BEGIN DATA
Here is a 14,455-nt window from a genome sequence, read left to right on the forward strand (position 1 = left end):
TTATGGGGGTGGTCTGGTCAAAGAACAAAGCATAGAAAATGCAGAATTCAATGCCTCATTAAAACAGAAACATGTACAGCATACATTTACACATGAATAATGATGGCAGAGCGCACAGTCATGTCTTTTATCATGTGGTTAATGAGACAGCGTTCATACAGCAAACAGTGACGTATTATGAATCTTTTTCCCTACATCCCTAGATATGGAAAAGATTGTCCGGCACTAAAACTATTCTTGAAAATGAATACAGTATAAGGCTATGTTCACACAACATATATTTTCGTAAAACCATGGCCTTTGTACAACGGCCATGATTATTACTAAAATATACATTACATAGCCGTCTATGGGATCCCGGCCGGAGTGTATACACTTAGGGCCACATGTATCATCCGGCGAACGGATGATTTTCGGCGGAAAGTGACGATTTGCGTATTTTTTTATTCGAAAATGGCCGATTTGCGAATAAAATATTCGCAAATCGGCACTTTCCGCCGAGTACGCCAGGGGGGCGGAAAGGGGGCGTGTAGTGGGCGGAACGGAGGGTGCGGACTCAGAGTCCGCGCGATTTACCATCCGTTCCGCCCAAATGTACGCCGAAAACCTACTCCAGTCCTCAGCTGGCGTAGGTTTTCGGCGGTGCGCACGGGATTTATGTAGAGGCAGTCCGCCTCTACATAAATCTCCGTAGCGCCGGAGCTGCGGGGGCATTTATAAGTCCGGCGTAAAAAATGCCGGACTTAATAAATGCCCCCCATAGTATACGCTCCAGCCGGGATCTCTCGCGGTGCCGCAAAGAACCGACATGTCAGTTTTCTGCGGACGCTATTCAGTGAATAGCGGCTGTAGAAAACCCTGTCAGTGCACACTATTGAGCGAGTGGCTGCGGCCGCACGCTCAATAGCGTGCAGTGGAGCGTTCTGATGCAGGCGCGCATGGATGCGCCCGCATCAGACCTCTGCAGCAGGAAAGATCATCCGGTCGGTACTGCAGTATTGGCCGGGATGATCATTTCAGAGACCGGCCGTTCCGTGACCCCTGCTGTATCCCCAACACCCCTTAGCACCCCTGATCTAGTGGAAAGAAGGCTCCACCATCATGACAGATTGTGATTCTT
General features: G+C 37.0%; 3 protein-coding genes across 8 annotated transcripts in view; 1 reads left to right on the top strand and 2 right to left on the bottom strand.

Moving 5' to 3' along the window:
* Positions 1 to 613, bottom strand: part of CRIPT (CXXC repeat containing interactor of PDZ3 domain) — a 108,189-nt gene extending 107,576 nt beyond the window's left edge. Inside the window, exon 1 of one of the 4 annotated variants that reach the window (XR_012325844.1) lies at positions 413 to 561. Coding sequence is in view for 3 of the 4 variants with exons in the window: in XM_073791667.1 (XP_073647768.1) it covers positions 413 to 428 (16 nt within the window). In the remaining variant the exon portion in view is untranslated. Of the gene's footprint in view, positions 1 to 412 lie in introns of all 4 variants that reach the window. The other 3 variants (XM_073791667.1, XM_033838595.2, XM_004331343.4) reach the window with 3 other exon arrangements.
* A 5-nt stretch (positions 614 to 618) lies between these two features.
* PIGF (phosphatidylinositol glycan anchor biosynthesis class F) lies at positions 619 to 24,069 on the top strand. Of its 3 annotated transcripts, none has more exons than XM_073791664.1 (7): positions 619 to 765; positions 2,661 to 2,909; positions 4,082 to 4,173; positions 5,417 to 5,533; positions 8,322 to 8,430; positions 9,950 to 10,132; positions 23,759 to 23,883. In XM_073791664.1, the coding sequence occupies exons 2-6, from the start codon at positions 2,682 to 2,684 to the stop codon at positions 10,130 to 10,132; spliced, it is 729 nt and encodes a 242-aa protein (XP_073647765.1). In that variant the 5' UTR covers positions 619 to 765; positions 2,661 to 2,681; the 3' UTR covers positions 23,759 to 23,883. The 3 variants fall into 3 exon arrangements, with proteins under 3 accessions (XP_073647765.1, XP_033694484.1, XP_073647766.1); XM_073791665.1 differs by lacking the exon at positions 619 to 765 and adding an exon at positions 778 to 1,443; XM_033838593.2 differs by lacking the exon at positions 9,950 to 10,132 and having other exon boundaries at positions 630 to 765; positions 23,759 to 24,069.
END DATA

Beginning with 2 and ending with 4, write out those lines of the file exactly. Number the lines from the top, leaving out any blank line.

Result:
TTATGGGGGTGGTCTGGTCAAAGAACAAAGCATAGAAAATGCAGAATTCAATGCCTCATTAAAACAGAAACATGTACAGCATACATTTACACATGAATAATGATGGCAGAGCGCACAGTCATGTCTTTTATCATGTGGTTAATGAGACAGCGTTCATACAGCAAACAGTGACGTATTATGAATCTTTTTCCCTACATCCCTAGATATGGAAAAGATTGTCCGGCACTAAAACTATTCTTGAAAATGAATACAGTATAAGGCTATGTTCACACAACATATATTTTCGTAAAACCATGGCCTTTGTACAACGGCCATGATTATTACTAAAATATACATTACATAGCCGTCTATGGGATCCCGGCCGGAGTGTATACACTTAGGGCCACATGTATCATCCGGCGAACGGATGATTTTCGGCGGAAAGTGACGATTTGCGTATTTTTTTATTCGAAAATGGCCGATTTGCGAATAAAATATTCGCAAATCGGCACTTTCCGCCGAGTACGCCAGGGGGGCGGAAAGGGGGCGTGTAGTGGGCGGAACGGAGGGTGCGGACTCAGAGTCCGCGCGATTTACCATCCGTTCCGCCCAAATGTACGCCGAAAACCTACTCCAGTCCTCAGCTGGCGTAGGTTTTCGGCGGTGCGCACGGGATTTATGTAGAGGCAGTCCGCCTCTACATAAATCTCCGTAGCGCCGGAGCTGCGGGGGCATTTATAAGTCCGGCGTAAAAAATGCCGGACTTAATAAATGCCCCCCATAGTATACGCTCCAGCCGGGATCTCTCGCGGTGCCGCAAAGAACCGACATGTCAGTTTTCTGCGGACGCTATTCAGTGAATAGCGGCTGTAGAAAACCCTGTCAGTGCACACTATTGAGCGAGTGGCTGCGGCCGCACGCTCAATAGCGTGCAGTGGAGCGTTCTGATGCAGGCGCGCATGGATGCGCCCGCATCAGACCTCTGCAGCAGGAAAGATCATCCGGTCGGTACTGCAGTATTGGCCGGGATGATCATTTCAGAGACCGGCCGTTCCGTGACCCCTGCTGTATCCCCAACACCCCTTAGCACCCCTGATCTAGTGGAAAGAAGGCTCCACCATCATGACAGATTGTGATTCTT
General features: G+C 37.0%; 3 protein-coding genes across 8 annotated transcripts in view; 1 reads left to right on the top strand and 2 right to left on the bottom strand.

Moving 5' to 3' along the window: